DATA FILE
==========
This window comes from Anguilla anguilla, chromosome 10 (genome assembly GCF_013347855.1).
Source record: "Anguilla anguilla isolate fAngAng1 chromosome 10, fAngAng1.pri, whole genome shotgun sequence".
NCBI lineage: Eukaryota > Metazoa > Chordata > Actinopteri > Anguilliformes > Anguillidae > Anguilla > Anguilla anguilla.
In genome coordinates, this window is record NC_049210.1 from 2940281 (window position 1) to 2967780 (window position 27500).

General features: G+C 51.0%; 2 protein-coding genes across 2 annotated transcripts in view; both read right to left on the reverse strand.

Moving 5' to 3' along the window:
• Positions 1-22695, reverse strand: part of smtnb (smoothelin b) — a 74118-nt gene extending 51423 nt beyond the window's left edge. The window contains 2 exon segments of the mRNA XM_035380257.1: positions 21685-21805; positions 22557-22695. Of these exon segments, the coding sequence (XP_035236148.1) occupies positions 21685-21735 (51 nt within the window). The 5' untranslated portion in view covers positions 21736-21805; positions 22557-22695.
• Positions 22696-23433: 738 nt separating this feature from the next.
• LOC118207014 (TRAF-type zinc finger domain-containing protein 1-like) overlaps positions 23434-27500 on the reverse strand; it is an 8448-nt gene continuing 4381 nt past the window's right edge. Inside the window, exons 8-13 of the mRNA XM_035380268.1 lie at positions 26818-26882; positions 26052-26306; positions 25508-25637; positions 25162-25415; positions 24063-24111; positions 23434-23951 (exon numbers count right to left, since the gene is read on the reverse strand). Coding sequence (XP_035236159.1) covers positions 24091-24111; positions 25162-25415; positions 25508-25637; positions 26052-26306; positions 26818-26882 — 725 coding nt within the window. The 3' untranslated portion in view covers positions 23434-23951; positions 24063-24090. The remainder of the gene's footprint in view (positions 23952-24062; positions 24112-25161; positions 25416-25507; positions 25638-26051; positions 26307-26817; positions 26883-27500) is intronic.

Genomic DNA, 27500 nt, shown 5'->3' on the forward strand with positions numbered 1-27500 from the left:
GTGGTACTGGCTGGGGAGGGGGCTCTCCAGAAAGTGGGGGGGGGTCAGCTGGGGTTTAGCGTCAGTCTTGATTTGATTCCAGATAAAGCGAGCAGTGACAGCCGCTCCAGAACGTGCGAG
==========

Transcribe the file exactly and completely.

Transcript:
This window comes from Anguilla anguilla, chromosome 10 (genome assembly GCF_013347855.1).
Source record: "Anguilla anguilla isolate fAngAng1 chromosome 10, fAngAng1.pri, whole genome shotgun sequence".
NCBI lineage: Eukaryota > Metazoa > Chordata > Actinopteri > Anguilliformes > Anguillidae > Anguilla > Anguilla anguilla.
In genome coordinates, this window is record NC_049210.1 from 2940281 (window position 1) to 2967780 (window position 27500).

General features: G+C 51.0%; 2 protein-coding genes across 2 annotated transcripts in view; both read right to left on the reverse strand.

Moving 5' to 3' along the window:
• Positions 1-22695, reverse strand: part of smtnb (smoothelin b) — a 74118-nt gene extending 51423 nt beyond the window's left edge. The window contains 2 exon segments of the mRNA XM_035380257.1: positions 21685-21805; positions 22557-22695. Of these exon segments, the coding sequence (XP_035236148.1) occupies positions 21685-21735 (51 nt within the window). The 5' untranslated portion in view covers positions 21736-21805; positions 22557-22695.
• Positions 22696-23433: 738 nt separating this feature from the next.
• LOC118207014 (TRAF-type zinc finger domain-containing protein 1-like) overlaps positions 23434-27500 on the reverse strand; it is an 8448-nt gene continuing 4381 nt past the window's right edge. Inside the window, exons 8-13 of the mRNA XM_035380268.1 lie at positions 26818-26882; positions 26052-26306; positions 25508-25637; positions 25162-25415; positions 24063-24111; positions 23434-23951 (exon numbers count right to left, since the gene is read on the reverse strand). Coding sequence (XP_035236159.1) covers positions 24091-24111; positions 25162-25415; positions 25508-25637; positions 26052-26306; positions 26818-26882 — 725 coding nt within the window. The 3' untranslated portion in view covers positions 23434-23951; positions 24063-24090. The remainder of the gene's footprint in view (positions 23952-24062; positions 24112-25161; positions 25416-25507; positions 25638-26051; positions 26307-26817; positions 26883-27500) is intronic.

Genomic DNA, 27500 nt, shown 5'->3' on the forward strand with positions numbered 1-27500 from the left:
GTGGTACTGGCTGGGGAGGGGGCTCTCCAGAAAGTGGGGGGGGGTCAGCTGGGGTTTAGCGTCAGTCTTGATTTGATTCCAGATAAAGCGAGCAGTGACAGCCGCTCCAGAACGTGCGAG